4progresa - 1 PROGRESA So far we focused on supply-side...

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1 PROGRESA So far, we°ve focused on supply-side innovations Who should be e/ected most by these? Recall our model ±kids go to school if ° ( w 1 ° w 0 ) > c + w 0 What if some people are poor and some people are rich? So, parents have income w 1 or w 0 ; i.e. we have rich parents who went to school and poor parents who did not. Let°s suppose that kids get to share this income when they are young. So, then, rich kids get w 1 + w 0 + °w 0 from no school and w 1 + °w 1 ° c from school. So, will go to school if w 1 + °w 1 ° c > w 1 + w 0 + °w 0 this is the same equation as before. Nothing in that equation. But, suppose we care about people°s utility over income. Utility seems likely to be concave, i.e. there is declining marginal utility of money. Then we get u ( w 1 ° c ) + °u ( w 1 ) > u ( w 1 + w 0 ) + °u ( w 0 ) and you attend if ° ( u ( w 1 ) ° u ( w 0 )) > u ( w 1 + w 0 ) ° u ( w 1 ° c ) (1) 1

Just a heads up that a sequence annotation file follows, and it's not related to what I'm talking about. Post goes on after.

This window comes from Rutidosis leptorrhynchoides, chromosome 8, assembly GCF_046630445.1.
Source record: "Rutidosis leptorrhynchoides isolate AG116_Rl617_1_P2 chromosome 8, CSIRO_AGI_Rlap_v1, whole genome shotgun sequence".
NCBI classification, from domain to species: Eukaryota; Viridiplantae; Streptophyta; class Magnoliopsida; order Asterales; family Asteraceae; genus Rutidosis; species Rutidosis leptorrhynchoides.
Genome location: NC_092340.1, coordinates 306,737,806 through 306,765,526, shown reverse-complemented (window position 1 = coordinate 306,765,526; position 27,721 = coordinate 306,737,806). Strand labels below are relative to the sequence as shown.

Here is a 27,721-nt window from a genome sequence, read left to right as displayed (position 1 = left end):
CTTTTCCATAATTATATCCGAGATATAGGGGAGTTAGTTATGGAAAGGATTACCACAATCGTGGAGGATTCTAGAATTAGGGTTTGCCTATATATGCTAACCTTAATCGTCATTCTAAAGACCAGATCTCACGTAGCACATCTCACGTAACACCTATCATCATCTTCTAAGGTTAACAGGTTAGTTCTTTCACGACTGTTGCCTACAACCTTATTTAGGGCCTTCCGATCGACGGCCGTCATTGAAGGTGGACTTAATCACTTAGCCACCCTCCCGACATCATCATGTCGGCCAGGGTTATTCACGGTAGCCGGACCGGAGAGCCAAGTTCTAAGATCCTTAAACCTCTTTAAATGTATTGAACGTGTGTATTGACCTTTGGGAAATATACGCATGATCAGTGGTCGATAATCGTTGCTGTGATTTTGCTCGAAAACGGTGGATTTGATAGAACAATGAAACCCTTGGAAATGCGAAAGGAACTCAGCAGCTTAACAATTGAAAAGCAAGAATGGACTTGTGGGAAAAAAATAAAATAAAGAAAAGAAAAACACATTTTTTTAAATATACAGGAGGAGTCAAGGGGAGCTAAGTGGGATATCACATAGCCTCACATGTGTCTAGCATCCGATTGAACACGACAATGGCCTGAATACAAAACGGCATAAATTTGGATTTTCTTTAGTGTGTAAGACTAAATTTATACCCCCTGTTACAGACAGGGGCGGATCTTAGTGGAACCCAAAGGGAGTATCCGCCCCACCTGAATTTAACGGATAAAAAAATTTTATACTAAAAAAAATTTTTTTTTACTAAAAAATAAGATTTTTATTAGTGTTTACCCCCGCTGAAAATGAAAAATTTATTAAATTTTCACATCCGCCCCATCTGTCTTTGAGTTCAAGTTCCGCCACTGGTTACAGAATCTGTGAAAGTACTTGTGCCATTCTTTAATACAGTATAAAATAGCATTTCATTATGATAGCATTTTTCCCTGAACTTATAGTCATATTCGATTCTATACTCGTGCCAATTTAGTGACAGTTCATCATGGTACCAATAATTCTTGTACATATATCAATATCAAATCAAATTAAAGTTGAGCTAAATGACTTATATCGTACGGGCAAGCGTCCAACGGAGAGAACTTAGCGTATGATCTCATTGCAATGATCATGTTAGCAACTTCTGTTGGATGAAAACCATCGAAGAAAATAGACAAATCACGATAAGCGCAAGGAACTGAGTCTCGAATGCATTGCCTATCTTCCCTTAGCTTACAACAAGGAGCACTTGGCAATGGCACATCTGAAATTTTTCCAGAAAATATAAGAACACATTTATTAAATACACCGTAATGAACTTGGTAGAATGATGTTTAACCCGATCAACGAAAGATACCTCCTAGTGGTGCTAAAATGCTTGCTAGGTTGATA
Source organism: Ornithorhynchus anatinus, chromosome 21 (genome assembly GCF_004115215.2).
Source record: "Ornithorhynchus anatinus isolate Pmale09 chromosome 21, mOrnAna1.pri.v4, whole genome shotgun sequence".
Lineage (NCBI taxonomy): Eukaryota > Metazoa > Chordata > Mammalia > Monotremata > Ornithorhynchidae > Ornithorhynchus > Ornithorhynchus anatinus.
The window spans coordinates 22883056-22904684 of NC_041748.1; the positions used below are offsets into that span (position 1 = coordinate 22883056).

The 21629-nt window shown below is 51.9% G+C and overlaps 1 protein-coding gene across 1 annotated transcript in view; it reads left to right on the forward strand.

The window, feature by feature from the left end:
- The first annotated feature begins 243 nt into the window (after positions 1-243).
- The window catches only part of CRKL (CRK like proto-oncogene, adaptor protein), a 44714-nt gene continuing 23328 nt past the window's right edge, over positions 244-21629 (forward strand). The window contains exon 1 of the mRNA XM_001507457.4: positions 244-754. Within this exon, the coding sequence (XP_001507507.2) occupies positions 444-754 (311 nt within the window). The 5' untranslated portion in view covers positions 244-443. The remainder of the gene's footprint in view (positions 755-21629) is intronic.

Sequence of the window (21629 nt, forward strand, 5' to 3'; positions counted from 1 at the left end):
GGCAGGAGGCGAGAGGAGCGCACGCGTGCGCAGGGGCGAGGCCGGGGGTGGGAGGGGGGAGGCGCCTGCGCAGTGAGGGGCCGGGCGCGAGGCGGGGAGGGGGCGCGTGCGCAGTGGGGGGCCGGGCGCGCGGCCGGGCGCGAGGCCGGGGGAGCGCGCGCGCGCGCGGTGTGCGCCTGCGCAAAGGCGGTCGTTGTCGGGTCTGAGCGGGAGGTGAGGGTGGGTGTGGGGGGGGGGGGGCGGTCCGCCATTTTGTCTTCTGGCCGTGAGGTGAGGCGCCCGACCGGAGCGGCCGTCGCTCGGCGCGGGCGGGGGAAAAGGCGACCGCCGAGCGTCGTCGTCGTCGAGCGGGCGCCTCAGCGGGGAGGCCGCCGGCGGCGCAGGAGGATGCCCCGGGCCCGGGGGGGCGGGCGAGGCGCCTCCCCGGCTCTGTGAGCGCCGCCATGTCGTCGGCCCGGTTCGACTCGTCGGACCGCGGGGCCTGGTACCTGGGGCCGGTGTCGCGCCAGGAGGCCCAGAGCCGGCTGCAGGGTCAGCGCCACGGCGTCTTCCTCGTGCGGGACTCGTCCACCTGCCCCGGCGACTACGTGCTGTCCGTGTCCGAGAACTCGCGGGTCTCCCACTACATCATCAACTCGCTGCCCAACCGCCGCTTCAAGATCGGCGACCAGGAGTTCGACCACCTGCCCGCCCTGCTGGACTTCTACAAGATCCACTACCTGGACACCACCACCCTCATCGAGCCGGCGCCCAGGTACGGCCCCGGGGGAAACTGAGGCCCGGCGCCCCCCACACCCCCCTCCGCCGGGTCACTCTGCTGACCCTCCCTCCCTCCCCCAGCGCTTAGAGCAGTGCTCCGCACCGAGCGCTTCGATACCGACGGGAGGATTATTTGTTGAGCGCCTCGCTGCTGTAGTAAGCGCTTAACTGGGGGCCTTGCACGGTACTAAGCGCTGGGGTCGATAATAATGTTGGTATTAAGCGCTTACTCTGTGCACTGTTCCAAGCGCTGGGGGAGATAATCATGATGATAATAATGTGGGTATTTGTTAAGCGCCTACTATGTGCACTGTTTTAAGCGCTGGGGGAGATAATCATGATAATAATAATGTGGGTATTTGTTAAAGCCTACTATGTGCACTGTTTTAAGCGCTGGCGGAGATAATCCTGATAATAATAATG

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Symmetrically, for poor people you attend if ° ( u ( w 1 ) ° u ( w 0 )) > u (2 w 0 ) ° u ( w 0 ° c ) (2) The Left hand sides are the same, more rich people will attend if the rich right hand side is smaller. u ( w 1 + w 0 ) ° u ( w 1 ° c ) < u (2 w 0 ) ° u ( w 0 ° c ) So, this is true if so a < b means that u ( a + y ) ° u ( a ° x ) > u ( b + y ) ° u ( b ° x ) if utility is concave (since the second derivative of a concave function is negative). since w 0 < w 1 ; we know that more rich people will attend school, no matter what c is. Suppose in particular u ( w ) = ln w: Who is impacted more by changes in costs? Remember, people will go to school more if the right hand side of equation 1 or 2 becomes smaller. The left hand side is una/ected. So changes in costs will e/ect groups more if the right hand side changes more, i.e. if the derivative of the right hand side is bigger. For rich people, the right hand side is now ln( w 1 + w 0 ) ° ln ( w 1 ° c ) and dRHS dc = 1 w 1 ° c For poor people, the right hand side is ln (2 w 0 ) ° ln ( w 0 ° c ) dRHS dc = 1 w 0 ° c > 1 w 1 ° c (for w 0 ; w 1 > c ) So, as you decrease costs poor people enroll more than rich. But, bene²ts may still be largest among rich (since more of them are going to school), and cost di/erences may not be large enough to substantially 2
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increase enrollment among the poor (especially if w 0 is not a lot larger than c ).
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